The only one of that list that could be considered "novelty" is the Imagine 128. The rest are just regular old SVGA chipsets, very old in some cases.

- S3 911 was S3's very first video chip, and a notoriously slow one at that.
- S3 805 was S3's first ISA DRAM design. Not too bad for its day, but that day was long ago.
- ATi Mach32 was - as the name suggests - an ISA design with 32b core. Not terrible, but not much better than S3's 805.
- Cirrus Logic GD5426 was their mid-range VLB chipset, the GD5428 the 'high-end' version, but hardly noticeable faster. Performance was considered mediocre at best in any OS.

The Imagine 128 was a monster though, years ahead of most other designs, but extremely expensive and specialized - with hardly any thought given to DOS, as that wasn't its target OS. Note that it's still supported under Linux, new drivers were released in 2018 :o

Other typical "Windows-only" accelerators (once again, were things like the Weitek P9000/P9100 series. They didn't even have a regular VGA mode, which meant that they were generally paired with a (very) low-end VGA chip for VGA/DOS. Certainly, Diamond chose the slowest Oak design they could find, so in DOS you weren't even running the Weitek, just the Oak, with performance to match.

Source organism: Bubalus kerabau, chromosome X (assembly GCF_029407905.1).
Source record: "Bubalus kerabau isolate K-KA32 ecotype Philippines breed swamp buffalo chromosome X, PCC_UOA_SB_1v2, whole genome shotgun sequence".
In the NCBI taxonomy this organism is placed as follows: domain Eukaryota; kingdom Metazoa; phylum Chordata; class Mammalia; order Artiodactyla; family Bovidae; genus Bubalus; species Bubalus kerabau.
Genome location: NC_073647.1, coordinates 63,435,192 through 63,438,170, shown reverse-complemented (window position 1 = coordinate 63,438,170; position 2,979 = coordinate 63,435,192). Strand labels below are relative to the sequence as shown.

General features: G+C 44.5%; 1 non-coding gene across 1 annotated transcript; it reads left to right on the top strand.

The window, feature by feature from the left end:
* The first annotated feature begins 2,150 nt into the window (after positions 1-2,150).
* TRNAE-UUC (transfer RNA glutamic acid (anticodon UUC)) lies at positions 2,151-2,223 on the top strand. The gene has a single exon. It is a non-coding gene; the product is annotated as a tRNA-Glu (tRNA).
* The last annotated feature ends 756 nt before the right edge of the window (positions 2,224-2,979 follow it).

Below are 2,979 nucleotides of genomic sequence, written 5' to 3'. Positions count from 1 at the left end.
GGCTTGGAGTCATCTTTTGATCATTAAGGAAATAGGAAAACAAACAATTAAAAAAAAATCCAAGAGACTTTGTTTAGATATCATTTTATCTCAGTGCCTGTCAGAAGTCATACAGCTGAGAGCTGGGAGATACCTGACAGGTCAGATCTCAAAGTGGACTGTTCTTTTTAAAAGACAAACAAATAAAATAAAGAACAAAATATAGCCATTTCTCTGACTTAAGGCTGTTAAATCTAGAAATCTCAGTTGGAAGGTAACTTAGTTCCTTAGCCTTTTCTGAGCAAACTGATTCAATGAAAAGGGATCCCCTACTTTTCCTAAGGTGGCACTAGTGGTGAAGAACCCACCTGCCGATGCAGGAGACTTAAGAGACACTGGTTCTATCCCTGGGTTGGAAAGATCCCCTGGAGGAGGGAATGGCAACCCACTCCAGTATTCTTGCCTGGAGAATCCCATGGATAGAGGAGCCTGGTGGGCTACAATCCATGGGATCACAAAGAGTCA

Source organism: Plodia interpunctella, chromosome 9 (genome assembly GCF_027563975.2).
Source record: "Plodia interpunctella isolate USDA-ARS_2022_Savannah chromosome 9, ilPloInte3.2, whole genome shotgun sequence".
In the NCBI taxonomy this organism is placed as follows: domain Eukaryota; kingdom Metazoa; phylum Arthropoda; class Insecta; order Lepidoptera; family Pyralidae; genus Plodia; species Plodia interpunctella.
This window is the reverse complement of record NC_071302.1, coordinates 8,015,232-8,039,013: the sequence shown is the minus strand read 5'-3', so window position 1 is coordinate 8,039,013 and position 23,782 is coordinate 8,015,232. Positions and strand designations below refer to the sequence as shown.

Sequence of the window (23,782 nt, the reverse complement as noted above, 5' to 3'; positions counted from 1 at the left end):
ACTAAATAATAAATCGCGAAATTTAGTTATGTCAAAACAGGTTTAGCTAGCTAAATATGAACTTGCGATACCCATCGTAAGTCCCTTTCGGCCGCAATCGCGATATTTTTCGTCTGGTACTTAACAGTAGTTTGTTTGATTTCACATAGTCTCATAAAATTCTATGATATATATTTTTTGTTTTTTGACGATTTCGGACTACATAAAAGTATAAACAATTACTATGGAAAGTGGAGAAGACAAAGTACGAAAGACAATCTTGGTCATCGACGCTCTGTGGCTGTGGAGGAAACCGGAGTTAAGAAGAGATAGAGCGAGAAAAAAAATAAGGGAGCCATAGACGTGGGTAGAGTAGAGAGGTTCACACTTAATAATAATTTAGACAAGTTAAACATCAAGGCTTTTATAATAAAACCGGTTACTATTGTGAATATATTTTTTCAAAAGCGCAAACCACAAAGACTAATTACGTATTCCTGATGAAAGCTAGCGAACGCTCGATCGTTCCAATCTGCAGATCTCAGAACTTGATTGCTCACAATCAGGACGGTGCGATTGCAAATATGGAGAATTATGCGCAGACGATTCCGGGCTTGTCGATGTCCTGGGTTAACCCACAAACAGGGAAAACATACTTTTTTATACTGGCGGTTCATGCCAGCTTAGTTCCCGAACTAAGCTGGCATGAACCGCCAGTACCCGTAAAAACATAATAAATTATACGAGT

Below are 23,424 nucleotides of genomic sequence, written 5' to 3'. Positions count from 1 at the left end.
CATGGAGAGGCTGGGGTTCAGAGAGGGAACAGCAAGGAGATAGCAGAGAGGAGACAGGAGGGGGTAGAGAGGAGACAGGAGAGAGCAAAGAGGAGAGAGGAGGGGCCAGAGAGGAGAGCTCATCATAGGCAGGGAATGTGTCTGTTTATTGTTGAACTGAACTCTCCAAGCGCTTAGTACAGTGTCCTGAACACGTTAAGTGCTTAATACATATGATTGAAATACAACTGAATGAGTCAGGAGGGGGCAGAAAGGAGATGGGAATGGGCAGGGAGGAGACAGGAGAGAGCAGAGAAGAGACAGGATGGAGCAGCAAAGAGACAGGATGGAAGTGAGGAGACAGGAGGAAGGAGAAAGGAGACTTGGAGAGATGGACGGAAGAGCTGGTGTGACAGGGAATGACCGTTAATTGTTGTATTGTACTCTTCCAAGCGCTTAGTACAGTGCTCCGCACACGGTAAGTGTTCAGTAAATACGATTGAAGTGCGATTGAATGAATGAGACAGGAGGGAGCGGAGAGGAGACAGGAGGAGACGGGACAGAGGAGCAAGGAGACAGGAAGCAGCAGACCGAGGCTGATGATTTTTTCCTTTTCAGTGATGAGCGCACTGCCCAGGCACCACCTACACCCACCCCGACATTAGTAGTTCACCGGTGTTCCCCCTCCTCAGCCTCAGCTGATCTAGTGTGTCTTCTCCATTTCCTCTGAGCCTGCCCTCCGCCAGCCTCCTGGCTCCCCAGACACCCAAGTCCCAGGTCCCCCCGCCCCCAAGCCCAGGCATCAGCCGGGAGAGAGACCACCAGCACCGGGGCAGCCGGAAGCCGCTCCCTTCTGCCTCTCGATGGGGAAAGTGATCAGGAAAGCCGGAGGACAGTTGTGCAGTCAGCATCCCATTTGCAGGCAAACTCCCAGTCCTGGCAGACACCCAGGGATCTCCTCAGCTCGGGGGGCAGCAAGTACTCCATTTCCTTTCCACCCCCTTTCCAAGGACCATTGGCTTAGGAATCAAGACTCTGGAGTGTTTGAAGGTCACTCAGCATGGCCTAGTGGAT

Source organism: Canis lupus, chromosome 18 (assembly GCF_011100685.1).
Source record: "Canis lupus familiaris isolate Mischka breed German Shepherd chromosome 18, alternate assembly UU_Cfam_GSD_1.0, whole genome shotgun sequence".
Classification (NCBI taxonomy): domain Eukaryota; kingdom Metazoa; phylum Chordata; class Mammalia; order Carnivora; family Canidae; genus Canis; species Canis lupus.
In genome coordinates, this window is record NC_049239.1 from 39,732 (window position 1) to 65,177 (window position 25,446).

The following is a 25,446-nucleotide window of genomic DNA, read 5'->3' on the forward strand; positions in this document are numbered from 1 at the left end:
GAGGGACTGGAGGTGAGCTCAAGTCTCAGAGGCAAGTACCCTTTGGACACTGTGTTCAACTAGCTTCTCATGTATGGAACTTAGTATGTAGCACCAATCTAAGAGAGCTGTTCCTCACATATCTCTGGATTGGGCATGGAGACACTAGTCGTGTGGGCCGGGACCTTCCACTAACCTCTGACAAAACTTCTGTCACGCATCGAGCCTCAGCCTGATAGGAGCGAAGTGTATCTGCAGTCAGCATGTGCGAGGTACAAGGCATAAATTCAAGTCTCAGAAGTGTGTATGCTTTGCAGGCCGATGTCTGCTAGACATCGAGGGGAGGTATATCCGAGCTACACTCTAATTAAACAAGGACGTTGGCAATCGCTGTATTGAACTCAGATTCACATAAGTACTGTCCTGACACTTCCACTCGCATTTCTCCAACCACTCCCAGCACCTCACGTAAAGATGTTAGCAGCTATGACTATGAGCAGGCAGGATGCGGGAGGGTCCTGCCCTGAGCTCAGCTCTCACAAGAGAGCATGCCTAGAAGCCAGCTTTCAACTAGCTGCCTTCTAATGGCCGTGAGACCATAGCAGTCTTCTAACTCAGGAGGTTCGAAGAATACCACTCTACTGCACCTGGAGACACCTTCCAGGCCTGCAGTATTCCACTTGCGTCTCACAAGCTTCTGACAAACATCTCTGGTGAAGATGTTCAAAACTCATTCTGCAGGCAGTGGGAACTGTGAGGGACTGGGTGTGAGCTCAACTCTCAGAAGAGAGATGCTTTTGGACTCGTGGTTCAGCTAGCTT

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Re: Filling the DOS gap of Windows Accelerator SVGA cards

Postby Jo22 » 2019-2-12 @ 23:23

kjliew wrote:IBM VGA is always backward compatible with CGA/EGA.

Well, yes and no. IBM VGA had a fake CGA support included by design, but it is high-level, only.
It does not support any Motorola 6845 features at the register level.

This causes problems with certain palettes, for example.
On a VGA card you'll often get the Cyan, Magenta, White palette only.

Early Super EGA or VGA cards thus inlcuded an emulation mode for EGA, CGA and Hercules.
If then one of these modes were selected in the mode utility, such a card tried to mimic these standards at a much lower level.
It also disabled any VGA-specifc features, so VGA-aware games did not detect a VGA card (same for EGA).

(Btw, In oder for clone VGA cards to comply 100% to VGA, they have to inlude the same limited CGA emulation the original IBM VGA had.)

Edit:
kjliew wrote:By the way, SuperVGA was never a standard, it was just a general term coined to describe capabilities beyond the IBM VGA.

Yes, but it's just half of the story. The 800x600 16 color mode was kinda popular, even before VESA. A pseudo-standard, so to say.
While it's true that the mode varieed from manufacturer to manufacturer, some card makers decided to mimic the more popular